YAG LASER CAPSULOTOMY

After cataract surgery, many patients develop a haze in the membrane behind the intraocular lens (IOL) implant, which results in a decrease in vision. The vision may be blurred or hazy, and patients may experience glare or loss of visual acuity. This common condition, known as posterior capsule opacification, is sometimes referred to as a “secondary cataract” due to the similarity of symptoms. Cataracts, however, never recur following cataract surgery.

Posterior capsule opacification may be thought of as a scarring process that occurs in the capsule, or bag, which contained the natural lens of the eye. During cataract surgery, this capsule is left in place to hold the new intraocular lens implant. Proliferation and migration of lens epithelial cells onto the capsule after cataract surgery causes an obstruction of vision. Posterior capsule opacification is not preventable, but it is easily treatable.

Posterior capsule opacification may be treated with a minor laser procedure known as a YAG Laser Capsulotomy. After the eye is dilated, your surgeon uses a laser to remove the hazy capsule located behind the intraocular lens implant. The procedure only takes a few minutes, is entirely painless, and is not associated with any discomfort. Patients may resume normal activities immediately, though are instructed to use anti-inflammatory eye drops for about a week. Most patients notice visual improvement within a day of having a YAG Laser Capsulotomy. Patients should anticipate some “floaters” in their vision following this procedure, which will likely resolve within a few weeks.

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YAG LASER CAPSULOTOMY

After cataract surgery, many patients develop a haze in the membrane behind the intraocular lens (IOL) implant, which results in a decrease in vision. The vision may be blurred or hazy, and patients may experience glare or loss of visual acuity. This common condition, known as posterior capsule opacification, is sometimes referred to as a “secondary cataract” due to the similarity of symptoms. Cataracts, however, never recur following cataract surgery.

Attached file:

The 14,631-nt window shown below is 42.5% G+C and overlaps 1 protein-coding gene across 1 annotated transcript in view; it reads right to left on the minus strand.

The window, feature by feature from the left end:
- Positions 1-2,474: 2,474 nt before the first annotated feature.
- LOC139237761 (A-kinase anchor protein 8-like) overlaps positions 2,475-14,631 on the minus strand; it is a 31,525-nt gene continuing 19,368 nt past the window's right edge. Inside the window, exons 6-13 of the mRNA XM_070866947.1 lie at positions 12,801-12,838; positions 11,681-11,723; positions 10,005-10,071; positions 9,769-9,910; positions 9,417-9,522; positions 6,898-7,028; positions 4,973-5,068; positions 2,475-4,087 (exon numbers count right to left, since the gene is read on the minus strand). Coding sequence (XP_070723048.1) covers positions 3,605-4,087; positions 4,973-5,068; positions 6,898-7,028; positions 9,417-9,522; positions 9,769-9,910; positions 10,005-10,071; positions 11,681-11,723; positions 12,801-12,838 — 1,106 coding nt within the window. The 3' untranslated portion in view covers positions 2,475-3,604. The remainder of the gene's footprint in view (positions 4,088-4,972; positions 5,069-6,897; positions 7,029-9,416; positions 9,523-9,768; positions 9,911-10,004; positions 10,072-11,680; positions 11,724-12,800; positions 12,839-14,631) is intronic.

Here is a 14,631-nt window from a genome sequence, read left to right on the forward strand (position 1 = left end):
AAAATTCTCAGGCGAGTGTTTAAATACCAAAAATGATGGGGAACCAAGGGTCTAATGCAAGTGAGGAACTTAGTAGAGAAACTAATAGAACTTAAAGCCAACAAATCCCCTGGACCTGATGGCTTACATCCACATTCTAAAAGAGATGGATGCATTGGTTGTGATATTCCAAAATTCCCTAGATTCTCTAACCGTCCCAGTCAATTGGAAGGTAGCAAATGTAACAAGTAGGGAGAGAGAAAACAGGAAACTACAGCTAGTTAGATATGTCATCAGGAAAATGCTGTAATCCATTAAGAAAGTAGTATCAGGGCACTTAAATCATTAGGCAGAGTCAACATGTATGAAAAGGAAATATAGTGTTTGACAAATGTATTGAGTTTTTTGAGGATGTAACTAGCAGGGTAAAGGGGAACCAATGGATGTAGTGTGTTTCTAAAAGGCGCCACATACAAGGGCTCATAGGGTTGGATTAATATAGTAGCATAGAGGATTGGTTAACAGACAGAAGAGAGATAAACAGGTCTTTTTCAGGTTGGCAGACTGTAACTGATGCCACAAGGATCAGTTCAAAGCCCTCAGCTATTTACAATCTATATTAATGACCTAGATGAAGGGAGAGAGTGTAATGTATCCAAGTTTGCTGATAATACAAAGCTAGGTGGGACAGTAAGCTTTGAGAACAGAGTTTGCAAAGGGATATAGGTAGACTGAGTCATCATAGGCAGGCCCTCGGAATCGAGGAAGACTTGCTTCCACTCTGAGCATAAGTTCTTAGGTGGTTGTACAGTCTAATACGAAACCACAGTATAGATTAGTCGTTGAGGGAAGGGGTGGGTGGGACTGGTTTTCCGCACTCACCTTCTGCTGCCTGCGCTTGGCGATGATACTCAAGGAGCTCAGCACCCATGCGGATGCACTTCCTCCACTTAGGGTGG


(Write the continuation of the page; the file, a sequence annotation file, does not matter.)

Posterior capsule opacification may be thought of as a scarring process that occurs in the capsule, or bag, which contained the natural lens of the eye. During cataract surgery, this capsule is left in place to hold the new intraocular lens implant. Proliferation and migration of lens epithelial cells onto the capsule after cataract surgery causes an obstruction of vision. Posterior capsule opacification is not preventable, but it is easily treatable.

Posterior capsule opacification may be treated with a minor laser procedure known as a YAG Laser Capsulotomy. After the eye is dilated, your surgeon uses a laser to remove the hazy capsule located behind the intraocular lens implant. The procedure only takes a few minutes, is entirely painless, and is not associated with any discomfort. Patients may resume normal activities immediately, though are instructed to use anti-inflammatory eye drops for about a week. Most patients notice visual improvement within a day of having a YAG Laser Capsulotomy. Patients should anticipate some “floaters” in their vision following this procedure, which will likely resolve within a few weeks.

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Greenway Plaza/River Oaks Area
3405 Edloe, Suite 300 Houston, TX 77027